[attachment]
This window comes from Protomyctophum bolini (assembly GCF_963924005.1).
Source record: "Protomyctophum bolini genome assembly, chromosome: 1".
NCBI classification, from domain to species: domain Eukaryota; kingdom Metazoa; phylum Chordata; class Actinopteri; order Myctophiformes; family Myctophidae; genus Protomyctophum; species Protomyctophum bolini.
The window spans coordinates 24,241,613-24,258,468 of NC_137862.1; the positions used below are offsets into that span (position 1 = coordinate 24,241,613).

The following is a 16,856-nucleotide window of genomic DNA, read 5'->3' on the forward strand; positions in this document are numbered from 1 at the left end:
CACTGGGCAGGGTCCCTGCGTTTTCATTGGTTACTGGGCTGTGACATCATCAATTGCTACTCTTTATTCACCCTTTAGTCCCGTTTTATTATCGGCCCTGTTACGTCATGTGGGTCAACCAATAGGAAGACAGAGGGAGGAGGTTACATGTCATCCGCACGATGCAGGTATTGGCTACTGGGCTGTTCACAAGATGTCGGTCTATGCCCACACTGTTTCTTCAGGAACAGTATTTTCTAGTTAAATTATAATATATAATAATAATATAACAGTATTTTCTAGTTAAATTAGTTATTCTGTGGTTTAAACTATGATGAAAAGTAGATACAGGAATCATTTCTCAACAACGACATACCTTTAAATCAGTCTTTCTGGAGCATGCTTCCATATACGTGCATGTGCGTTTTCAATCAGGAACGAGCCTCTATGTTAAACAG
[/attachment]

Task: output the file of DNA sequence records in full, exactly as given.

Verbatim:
This window comes from Protomyctophum bolini (assembly GCF_963924005.1).
Source record: "Protomyctophum bolini genome assembly, chromosome: 1".
NCBI classification, from domain to species: domain Eukaryota; kingdom Metazoa; phylum Chordata; class Actinopteri; order Myctophiformes; family Myctophidae; genus Protomyctophum; species Protomyctophum bolini.
The window spans coordinates 24,241,613-24,258,468 of NC_137862.1; the positions used below are offsets into that span (position 1 = coordinate 24,241,613).

The following is a 16,856-nucleotide window of genomic DNA, read 5'->3' on the forward strand; positions in this document are numbered from 1 at the left end:
CACTGGGCAGGGTCCCTGCGTTTTCATTGGTTACTGGGCTGTGACATCATCAATTGCTACTCTTTATTCACCCTTTAGTCCCGTTTTATTATCGGCCCTGTTACGTCATGTGGGTCAACCAATAGGAAGACAGAGGGAGGAGGTTACATGTCATCCGCACGATGCAGGTATTGGCTACTGGGCTGTTCACAAGATGTCGGTCTATGCCCACACTGTTTCTTCAGGAACAGTATTTTCTAGTTAAATTATAATATATAATAATAATATAACAGTATTTTCTAGTTAAATTAGTTATTCTGTGGTTTAAACTATGATGAAAAGTAGATACAGGAATCATTTCTCAACAACGACATACCTTTAAATCAGTCTTTCTGGAGCATGCTTCCATATACGTGCATGTGCGTTTTCAATCAGGAACGAGCCTCTATGTTAAACAG